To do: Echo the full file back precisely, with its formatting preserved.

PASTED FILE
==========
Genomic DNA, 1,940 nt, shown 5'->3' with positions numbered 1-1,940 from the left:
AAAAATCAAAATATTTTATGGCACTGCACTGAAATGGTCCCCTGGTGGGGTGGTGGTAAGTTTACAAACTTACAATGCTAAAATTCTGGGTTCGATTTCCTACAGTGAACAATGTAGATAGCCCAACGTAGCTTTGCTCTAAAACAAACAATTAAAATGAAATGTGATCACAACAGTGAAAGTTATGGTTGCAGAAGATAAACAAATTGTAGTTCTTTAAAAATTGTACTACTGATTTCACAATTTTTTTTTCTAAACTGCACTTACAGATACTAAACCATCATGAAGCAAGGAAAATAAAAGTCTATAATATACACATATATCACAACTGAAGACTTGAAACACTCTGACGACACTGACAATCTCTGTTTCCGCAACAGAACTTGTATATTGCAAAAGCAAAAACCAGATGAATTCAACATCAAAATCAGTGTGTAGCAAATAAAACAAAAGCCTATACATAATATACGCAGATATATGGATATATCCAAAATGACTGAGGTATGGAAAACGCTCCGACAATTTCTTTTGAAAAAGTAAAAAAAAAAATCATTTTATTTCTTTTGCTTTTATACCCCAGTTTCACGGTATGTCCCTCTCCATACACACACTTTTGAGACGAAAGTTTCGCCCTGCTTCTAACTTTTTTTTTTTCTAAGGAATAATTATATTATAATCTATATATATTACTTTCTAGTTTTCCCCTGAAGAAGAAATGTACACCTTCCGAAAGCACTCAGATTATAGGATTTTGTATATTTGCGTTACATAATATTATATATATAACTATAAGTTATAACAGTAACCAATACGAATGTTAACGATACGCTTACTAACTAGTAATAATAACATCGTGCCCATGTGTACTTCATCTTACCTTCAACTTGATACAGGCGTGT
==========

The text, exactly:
Genomic DNA, 1,940 nt, shown 5'->3' with positions numbered 1-1,940 from the left:
AAAAATCAAAATATTTTATGGCACTGCACTGAAATGGTCCCCTGGTGGGGTGGTGGTAAGTTTACAAACTTACAATGCTAAAATTCTGGGTTCGATTTCCTACAGTGAACAATGTAGATAGCCCAACGTAGCTTTGCTCTAAAACAAACAATTAAAATGAAATGTGATCACAACAGTGAAAGTTATGGTTGCAGAAGATAAACAAATTGTAGTTCTTTAAAAATTGTACTACTGATTTCACAATTTTTTTTTCTAAACTGCACTTACAGATACTAAACCATCATGAAGCAAGGAAAATAAAAGTCTATAATATACACATATATCACAACTGAAGACTTGAAACACTCTGACGACACTGACAATCTCTGTTTCCGCAACAGAACTTGTATATTGCAAAAGCAAAAACCAGATGAATTCAACATCAAAATCAGTGTGTAGCAAATAAAACAAAAGCCTATACATAATATACGCAGATATATGGATATATCCAAAATGACTGAGGTATGGAAAACGCTCCGACAATTTCTTTTGAAAAAGTAAAAAAAAAAATCATTTTATTTCTTTTGCTTTTATACCCCAGTTTCACGGTATGTCCCTCTCCATACACACACTTTTGAGACGAAAGTTTCGCCCTGCTTCTAACTTTTTTTTTTTCTAAGGAATAATTATATTATAATCTATATATATTACTTTCTAGTTTTCCCCTGAAGAAGAAATGTACACCTTCCGAAAGCACTCAGATTATAGGATTTTGTATATTTGCGTTACATAATATTATATATATAACTATAAGTTATAACAGTAACCAATACGAATGTTAACGATACGCTTACTAACTAGTAATAATAACATCGTGCCCATGTGTACTTCATCTTACCTTCAACTTGATACAGGCGTGT